About last night: where are we now?

Theresa May’s snap election didn’t go entirely to plan. Much has changed, but not in the way most forecasted, with the Tories only to be saved from a hung parliament by the support of Northern Ireland’s DUP. Labour took seats across England, Scotland and Wales, whilst the Tories were saved by their gains north of the border.

But where are we now? The Gryphon’s Associate Editor, Dominic Johnson, gives a brief look at what has changed and what’s to come across the British political landscape.

Conservatives: Mayday

Theresa May’s snap election looks like one of British politics’ biggest own goals of recent times. It would have been entirely possible to continue her premiership until 2020, reinforced by the lofty approval ratings that disintegrated after her campaign U-turns. With an overall loss of 12 MPs, only stemmed by a surprise revival in Scotland, the Tories will now have to rely on the DUP if it is to form a new government.

Will May stay on as Prime Minister? It’s difficult to say. The Conservatives aren’t sentimental and the likes of Anna Soubry have already started raising questions about the PM’s performance during the campaign. Nevertheless, it is worth noting Stephen Bush’s point that due to English votes for English laws, the Tories will still have a majority of 60 on English issues. But it is still a weaker and more vulnerable Tory government than before.


Labour: The Sultans of Swing

Labour may have lost, but it’s a brilliant defeat. Increasing both seat number and vote share, Corbyn has defied his own party’s private pessimism for this election. Gains in constituencies such as Canterbury, a Tory seat for one hundred years, epitomises their 35 seat increase across the country, often extending their majority in key marginals. Losing only 6 seats, Jeremy Corbyn is free to stay on to fight another election if he so desires. The PLP now has no choice but to get behind its previously reviled leader, and a leftist candidate will undoubtedly make the ballot if Corbyn decides not to fight on in the next election, whenever it may be.

Lib Dems: Don’t Sit down ‘Cause I’ve Moved Your Chair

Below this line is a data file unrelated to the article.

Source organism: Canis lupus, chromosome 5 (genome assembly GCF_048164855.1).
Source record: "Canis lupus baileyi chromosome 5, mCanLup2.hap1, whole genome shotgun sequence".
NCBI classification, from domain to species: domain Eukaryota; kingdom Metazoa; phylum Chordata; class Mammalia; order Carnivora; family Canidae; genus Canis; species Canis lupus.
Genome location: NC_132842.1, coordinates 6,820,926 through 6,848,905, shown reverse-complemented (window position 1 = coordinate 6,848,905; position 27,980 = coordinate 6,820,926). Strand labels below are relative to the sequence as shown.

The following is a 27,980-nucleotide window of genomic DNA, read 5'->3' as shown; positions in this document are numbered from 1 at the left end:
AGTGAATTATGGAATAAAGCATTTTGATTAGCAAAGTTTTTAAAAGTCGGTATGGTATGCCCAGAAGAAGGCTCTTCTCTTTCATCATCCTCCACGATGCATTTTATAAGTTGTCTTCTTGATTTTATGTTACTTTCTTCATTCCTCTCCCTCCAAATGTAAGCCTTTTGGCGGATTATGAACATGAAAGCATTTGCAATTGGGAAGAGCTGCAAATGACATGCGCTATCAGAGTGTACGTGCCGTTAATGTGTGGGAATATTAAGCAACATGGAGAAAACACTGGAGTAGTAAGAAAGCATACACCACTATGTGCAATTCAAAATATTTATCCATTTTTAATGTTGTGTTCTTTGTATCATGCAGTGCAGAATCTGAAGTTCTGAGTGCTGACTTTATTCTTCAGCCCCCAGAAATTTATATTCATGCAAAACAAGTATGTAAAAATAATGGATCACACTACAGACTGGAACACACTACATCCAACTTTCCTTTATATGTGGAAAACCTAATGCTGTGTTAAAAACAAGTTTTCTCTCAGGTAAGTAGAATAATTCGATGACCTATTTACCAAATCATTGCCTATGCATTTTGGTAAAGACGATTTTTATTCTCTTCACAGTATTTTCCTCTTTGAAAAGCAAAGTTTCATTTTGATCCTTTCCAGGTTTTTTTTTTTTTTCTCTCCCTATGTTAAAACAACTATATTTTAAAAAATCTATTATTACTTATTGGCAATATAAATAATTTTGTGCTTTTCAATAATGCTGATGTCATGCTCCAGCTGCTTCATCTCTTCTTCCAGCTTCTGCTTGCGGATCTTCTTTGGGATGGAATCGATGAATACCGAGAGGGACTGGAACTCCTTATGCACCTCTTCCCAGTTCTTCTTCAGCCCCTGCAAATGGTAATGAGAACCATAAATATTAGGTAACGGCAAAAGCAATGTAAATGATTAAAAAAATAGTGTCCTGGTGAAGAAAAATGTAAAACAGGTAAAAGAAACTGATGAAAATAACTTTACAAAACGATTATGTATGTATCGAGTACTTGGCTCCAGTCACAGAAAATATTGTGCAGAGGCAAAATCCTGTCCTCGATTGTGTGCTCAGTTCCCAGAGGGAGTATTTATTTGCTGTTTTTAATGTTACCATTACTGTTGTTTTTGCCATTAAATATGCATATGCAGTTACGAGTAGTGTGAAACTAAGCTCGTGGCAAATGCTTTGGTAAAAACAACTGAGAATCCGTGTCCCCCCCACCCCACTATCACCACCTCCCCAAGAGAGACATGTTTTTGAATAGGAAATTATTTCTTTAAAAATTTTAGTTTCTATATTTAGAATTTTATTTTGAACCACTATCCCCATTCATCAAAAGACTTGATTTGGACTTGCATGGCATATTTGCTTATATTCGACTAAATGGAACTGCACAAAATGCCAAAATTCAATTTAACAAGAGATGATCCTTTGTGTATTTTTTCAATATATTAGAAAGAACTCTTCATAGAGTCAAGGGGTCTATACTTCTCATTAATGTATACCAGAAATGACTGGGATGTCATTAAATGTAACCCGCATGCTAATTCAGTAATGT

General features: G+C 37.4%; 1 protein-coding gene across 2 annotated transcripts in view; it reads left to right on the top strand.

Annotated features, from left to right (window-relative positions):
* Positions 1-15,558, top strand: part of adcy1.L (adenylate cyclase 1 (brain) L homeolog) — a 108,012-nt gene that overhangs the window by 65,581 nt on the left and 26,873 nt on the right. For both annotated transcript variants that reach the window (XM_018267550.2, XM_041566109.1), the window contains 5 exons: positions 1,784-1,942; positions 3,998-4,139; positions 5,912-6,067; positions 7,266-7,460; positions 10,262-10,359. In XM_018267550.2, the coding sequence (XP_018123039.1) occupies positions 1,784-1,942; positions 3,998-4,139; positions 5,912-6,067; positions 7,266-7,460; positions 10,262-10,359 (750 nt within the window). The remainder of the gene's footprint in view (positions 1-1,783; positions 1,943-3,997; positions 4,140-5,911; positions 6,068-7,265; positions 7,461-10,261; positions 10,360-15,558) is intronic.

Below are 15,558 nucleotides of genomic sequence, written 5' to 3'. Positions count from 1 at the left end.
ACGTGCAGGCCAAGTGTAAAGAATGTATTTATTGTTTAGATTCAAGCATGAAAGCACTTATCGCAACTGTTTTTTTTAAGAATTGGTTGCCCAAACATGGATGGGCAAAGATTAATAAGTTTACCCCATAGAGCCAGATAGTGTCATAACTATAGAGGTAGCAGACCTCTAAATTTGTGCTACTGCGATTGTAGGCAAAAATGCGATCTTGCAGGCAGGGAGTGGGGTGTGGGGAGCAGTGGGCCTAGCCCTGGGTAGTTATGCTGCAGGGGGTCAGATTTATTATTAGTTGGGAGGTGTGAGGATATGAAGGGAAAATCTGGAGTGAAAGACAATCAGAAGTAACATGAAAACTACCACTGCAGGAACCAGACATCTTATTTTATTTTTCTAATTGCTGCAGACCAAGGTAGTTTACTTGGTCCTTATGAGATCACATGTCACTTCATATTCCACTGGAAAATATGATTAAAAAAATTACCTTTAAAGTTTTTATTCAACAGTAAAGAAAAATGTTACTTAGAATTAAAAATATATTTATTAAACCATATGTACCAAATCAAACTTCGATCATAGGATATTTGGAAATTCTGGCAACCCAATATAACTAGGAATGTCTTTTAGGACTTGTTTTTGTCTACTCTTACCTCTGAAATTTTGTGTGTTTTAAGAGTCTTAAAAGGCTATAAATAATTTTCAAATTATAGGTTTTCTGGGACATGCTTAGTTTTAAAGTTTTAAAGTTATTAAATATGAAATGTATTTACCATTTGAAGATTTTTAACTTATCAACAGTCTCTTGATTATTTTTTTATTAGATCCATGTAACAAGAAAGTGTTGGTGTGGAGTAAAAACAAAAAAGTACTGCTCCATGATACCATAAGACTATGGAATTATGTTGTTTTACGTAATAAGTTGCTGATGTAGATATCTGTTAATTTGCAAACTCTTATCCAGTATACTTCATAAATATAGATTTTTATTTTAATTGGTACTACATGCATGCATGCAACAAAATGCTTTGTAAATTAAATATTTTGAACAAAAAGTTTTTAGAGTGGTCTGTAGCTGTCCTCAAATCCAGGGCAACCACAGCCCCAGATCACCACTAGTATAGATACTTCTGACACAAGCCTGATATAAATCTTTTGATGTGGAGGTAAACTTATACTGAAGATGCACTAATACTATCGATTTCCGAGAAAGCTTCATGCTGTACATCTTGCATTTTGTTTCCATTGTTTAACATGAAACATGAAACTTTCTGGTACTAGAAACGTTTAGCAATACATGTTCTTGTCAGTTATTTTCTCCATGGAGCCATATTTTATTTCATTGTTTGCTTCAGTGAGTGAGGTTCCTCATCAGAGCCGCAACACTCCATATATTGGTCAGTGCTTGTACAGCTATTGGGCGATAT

It’s been a bruising, but moderately successful, game of musical chairs for Tim Farron’s anti-Brexit Lib Dem’s. Losing five of their nine seats, yet gaining seven elsewhere, Jim Waterson points out that they almost have the makeup of a new party. Who knew? Sometimes it snows in Sheffield. Student millennial snowflakes have played the long game and finally wreaked revenge on Nick Clegg, displacing him from his Hallam seat in a Labour gain. Vince Cable is back in his Twickenham seat, with the Lib Dems enjoying moderate gains on their calamitous 2015 performance.

Iron Blu: Tory gains in Scotland give a surprise lifeline for May

The SNP’s formidable sweep of 56 of the 59 Scottish seats in 2015 has been trimmed notably by 21: 12 to the Tories, 6 to Labour and 3 to the Lib Dems. This showing has put IndyRef 2 firmly off the table for now, with the best Tory performance in Scotland for 30 years highlighting clear Unionist sentiment.

The loss of Angus Robertson and Alex Salmond mean the SNP are without an obvious leader in Westminster, and the story of Tory gains in Scotland may just have saved Theresa’s Weetabix.

UKIP: United Kingdom Implosion Party

Although perhaps expected, the UKIP capitulation in this election has been divided more evenly between the Tories and Labour than first thought, leading to an increase in both their vote shares. Paul Nuttall, former strike partner to Pele and revered Rhodes scholar, has resigned after they failed to gain a single seat. Farage is back in the spotlight, and it wouldn’t be the morning after a general election without him either resigning or retaking the leadership, or both. UKIP aren’t quite dead in the water, but they are without a single seat.

What’s the overall outcome? It’s the DUP and the Tories – but they certainly won’t be calling it a rainbow coalition

Oh, the irony. Remember the 2015 Tory election campaign poster with Ed Miliband in pocket of the SNP? It looks like May’s only route back into government is in cahoots with Northern Ireland’s DUP, a homophobic and climate change sceptic party.

The Democratic Unionist Party is one of the most extreme political entities in the UK and it has been in talks with the Tories over a deal since the Conservative Party Conference last year. It’s uncertain how stable this partnership will be, but its bitter irony for Jeremy Corbyn. Labour’s brilliant defeat will lead to a Conservative deal with a party that could not be more contrasting to Corbyn’s politics.

And, finally:

Dominic Johnson


[Image: PA]